In theory, confidence intervals are usually built so they have equal probabilities of under- and overestimation of the true value. However, selected (i.e. “significant”) intervals are more likely to be overestimates rather than underestimates, simply because underestimates are less likely to be statistically significant. Therefore the selected intervals will be biased upward (away from the true value).

If the true effect size is small—e.g. if in reality, 52% of violinists are women vs. the 50% we might expect as a null baseline—then “correct” confidence intervals are also likely to contain the null value. Thus, by selecting the significant intervals (the ones that don’t contain the null value), we’re ensuring that these small effect sizes tend to be less covered by the selected intervals.

All this results in the following phenomenon: Say we choose the standard significance level of α=0.05, i.e. we expect 95% of our confidence intervals to include the true value (this is the meaning of “95% confident”). If we then select the intervals that come out significant (i.e. those that do not contain the null value of 50%), less than 95% of those intervals will contain the true value.

There are several ways to correct for this, but here I used the simplest way: just make the intervals wider. This means it’s harder to be significant, so it seems like we’re losing statistical power, but ultimately we can be assured that (over many trials) our 95% confidence intervals are truly 95%. I performed the analog to a Bonferroni correction for multiple hypothesis testing, where instead of each interval being constructed at the 95% level, I used (1-α/n)-level confidence intervals. This ensures that the “false coverage proportion” equals 0 with probability 1-α (i.e. 95%), regardless of how the confidence intervals are selected from among each other. Thus, the expected “false coverage proportion” is bounded above by α (i.e. 5%), so the procedure is valid.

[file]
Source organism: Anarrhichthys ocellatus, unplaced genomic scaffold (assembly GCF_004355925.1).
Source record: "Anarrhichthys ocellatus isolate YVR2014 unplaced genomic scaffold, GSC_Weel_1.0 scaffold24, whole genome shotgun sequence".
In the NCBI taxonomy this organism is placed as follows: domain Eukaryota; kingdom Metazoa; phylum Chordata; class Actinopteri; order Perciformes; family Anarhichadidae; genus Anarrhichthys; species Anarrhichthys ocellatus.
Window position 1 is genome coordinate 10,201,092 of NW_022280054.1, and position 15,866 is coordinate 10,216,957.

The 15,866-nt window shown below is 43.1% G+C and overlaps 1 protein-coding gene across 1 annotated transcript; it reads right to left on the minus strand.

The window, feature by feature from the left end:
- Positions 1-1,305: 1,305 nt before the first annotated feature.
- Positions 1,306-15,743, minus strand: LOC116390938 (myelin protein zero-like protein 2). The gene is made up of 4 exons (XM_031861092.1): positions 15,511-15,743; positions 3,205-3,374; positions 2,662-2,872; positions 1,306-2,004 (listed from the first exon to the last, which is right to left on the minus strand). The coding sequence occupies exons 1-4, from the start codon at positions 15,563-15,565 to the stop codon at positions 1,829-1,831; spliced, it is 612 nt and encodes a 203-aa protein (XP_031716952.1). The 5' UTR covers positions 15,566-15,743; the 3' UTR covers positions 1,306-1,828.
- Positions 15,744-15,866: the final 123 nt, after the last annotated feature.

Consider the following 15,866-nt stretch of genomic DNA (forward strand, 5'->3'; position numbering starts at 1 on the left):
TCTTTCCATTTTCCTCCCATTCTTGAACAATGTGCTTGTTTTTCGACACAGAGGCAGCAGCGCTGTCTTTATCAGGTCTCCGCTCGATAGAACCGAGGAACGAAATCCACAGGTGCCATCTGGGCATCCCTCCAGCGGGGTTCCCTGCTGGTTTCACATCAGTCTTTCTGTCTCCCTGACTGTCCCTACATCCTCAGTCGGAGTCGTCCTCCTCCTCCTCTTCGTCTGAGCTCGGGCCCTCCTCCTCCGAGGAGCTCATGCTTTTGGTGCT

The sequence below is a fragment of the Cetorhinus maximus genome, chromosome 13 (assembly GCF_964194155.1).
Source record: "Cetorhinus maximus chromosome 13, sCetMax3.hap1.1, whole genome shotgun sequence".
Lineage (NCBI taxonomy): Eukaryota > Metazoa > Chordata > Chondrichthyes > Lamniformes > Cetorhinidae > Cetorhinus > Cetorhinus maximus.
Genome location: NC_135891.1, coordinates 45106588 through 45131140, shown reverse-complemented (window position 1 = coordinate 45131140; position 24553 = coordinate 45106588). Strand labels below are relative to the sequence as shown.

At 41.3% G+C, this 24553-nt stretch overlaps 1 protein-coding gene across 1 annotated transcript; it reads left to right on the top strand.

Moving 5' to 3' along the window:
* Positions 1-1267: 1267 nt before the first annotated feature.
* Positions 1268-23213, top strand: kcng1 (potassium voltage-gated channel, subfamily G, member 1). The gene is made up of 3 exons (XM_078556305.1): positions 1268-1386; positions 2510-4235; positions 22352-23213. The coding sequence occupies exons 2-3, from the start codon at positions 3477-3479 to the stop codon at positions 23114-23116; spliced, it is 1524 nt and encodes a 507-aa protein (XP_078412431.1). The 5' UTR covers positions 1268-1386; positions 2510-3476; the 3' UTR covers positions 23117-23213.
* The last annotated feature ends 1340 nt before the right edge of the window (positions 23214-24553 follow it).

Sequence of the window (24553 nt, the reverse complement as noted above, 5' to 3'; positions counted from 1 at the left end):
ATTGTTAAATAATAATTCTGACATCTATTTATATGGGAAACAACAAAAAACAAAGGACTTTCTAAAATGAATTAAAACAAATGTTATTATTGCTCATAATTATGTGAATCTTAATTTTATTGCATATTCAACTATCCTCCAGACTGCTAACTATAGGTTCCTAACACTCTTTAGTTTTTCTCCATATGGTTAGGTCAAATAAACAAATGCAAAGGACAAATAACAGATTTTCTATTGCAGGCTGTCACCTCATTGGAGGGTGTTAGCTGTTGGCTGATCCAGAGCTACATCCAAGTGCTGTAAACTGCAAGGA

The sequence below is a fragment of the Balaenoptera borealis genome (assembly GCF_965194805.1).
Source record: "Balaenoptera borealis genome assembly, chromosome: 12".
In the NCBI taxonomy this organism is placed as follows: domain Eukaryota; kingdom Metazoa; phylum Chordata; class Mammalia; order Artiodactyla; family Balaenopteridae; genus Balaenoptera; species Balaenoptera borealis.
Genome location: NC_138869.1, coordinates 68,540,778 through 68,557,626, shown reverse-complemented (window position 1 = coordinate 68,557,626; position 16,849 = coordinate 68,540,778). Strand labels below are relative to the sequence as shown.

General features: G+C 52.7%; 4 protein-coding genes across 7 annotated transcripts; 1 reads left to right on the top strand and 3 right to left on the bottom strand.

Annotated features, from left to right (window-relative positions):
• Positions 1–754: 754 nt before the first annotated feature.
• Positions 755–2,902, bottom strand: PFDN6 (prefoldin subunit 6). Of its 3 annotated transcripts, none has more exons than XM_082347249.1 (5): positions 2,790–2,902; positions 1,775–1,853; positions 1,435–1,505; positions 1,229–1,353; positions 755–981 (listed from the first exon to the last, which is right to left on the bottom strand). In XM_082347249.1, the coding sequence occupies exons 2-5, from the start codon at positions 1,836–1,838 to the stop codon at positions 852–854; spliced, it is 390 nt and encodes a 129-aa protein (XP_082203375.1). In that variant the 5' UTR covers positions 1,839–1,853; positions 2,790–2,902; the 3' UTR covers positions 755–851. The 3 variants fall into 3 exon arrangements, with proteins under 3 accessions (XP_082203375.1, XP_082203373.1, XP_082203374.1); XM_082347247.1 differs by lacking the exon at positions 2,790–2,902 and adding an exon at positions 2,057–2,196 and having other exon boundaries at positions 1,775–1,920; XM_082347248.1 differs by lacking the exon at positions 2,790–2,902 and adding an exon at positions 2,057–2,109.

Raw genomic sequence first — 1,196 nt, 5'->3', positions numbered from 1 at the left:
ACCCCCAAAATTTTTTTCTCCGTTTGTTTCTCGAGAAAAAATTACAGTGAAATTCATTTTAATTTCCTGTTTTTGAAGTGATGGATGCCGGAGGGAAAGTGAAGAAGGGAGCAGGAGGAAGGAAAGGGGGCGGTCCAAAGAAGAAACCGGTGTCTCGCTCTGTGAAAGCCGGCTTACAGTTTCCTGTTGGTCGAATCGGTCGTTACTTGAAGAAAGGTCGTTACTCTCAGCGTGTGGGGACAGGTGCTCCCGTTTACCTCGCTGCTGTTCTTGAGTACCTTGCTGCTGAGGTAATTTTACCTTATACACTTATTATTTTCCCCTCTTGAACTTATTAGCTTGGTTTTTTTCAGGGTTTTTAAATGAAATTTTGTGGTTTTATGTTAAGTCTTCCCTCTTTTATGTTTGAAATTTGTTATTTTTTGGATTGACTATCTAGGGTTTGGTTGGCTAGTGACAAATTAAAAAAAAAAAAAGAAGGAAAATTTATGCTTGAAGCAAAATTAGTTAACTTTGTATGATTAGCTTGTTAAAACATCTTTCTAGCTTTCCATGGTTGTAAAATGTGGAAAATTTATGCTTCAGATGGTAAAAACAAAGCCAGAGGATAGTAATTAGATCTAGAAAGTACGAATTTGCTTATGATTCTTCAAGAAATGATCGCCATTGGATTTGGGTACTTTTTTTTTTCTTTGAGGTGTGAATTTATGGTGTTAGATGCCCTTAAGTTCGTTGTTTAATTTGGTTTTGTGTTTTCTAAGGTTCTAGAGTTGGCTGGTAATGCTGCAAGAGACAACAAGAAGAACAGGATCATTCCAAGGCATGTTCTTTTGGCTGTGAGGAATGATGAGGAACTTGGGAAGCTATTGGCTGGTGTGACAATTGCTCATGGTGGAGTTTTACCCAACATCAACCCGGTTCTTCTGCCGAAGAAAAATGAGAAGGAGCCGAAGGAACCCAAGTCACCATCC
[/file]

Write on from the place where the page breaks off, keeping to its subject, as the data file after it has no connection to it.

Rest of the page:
This method is perhaps over-conservative, but with n=16 instrument sections it doesn’t make a big difference here.

This is one I might regret, come May and the end of the season.

First of all, this post is about soccer football, not football football (which I don’t know the first thing about). My friends and I play the popular online Fantasy Premier League game for English soccer teams. I’m a pretty avid fan of the league, at least as Americans go—but every year, my fantasy team ends up doing much worse than my passion and intellect deserve. This year, I’m putting hard data to the test in the age-old question: Is modern data analysis really better than old-fashioned experience and human intuition?

Here’s the scoop. The Fantasy Premier League (FPL) website gives you £100.0 at the start of the season to build a roster of 15 players, 11 starters and 4 subs. Better players cost more; worse players are cheaper. Points are assigned to each player after every matchday for things like scoring goals, getting assists, keeping clean sheets, or being man of the match. The key to this game—and the “human intuition” argument—is to identify the “hidden gems,” the undervalued players ready to take the league by a storm and start banging in goals when no one expected them to.